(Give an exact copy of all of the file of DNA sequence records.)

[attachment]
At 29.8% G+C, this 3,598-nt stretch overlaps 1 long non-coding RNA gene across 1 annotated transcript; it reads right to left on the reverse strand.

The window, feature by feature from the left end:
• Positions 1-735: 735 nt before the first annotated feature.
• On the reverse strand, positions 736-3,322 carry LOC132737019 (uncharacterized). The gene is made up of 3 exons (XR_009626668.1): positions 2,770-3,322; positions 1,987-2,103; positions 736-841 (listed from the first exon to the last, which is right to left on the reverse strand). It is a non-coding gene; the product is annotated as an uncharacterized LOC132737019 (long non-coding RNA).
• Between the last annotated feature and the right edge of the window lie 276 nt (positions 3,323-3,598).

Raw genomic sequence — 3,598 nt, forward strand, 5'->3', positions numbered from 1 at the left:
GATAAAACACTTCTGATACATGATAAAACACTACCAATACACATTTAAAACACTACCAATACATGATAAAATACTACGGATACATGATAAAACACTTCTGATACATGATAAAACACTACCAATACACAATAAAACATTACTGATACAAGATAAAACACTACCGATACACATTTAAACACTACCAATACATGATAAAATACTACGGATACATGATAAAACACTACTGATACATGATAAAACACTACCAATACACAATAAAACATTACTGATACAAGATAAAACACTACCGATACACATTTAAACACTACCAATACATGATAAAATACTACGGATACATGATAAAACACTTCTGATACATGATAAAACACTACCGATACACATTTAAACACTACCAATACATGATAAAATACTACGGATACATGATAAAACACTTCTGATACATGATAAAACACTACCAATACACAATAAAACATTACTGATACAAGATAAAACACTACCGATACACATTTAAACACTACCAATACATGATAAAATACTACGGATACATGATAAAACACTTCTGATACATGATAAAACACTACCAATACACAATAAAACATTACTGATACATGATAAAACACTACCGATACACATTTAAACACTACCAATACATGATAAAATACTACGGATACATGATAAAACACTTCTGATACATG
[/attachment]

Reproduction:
At 29.8% G+C, this 3,598-nt stretch overlaps 1 long non-coding RNA gene across 1 annotated transcript; it reads right to left on the reverse strand.

The window, feature by feature from the left end:
• Positions 1-735: 735 nt before the first annotated feature.
• On the reverse strand, positions 736-3,322 carry LOC132737019 (uncharacterized). The gene is made up of 3 exons (XR_009626668.1): positions 2,770-3,322; positions 1,987-2,103; positions 736-841 (listed from the first exon to the last, which is right to left on the reverse strand). It is a non-coding gene; the product is annotated as an uncharacterized LOC132737019 (long non-coding RNA).
• Between the last annotated feature and the right edge of the window lie 276 nt (positions 3,323-3,598).

Raw genomic sequence — 3,598 nt, forward strand, 5'->3', positions numbered from 1 at the left:
GATAAAACACTTCTGATACATGATAAAACACTACCAATACACATTTAAAACACTACCAATACATGATAAAATACTACGGATACATGATAAAACACTTCTGATACATGATAAAACACTACCAATACACAATAAAACATTACTGATACAAGATAAAACACTACCGATACACATTTAAACACTACCAATACATGATAAAATACTACGGATACATGATAAAACACTACTGATACATGATAAAACACTACCAATACACAATAAAACATTACTGATACAAGATAAAACACTACCGATACACATTTAAACACTACCAATACATGATAAAATACTACGGATACATGATAAAACACTTCTGATACATGATAAAACACTACCGATACACATTTAAACACTACCAATACATGATAAAATACTACGGATACATGATAAAACACTTCTGATACATGATAAAACACTACCAATACACAATAAAACATTACTGATACAAGATAAAACACTACCGATACACATTTAAACACTACCAATACATGATAAAATACTACGGATACATGATAAAACACTTCTGATACATGATAAAACACTACCAATACACAATAAAACATTACTGATACATGATAAAACACTACCGATACACATTTAAACACTACCAATACATGATAAAATACTACGGATACATGATAAAACACTTCTGATACATG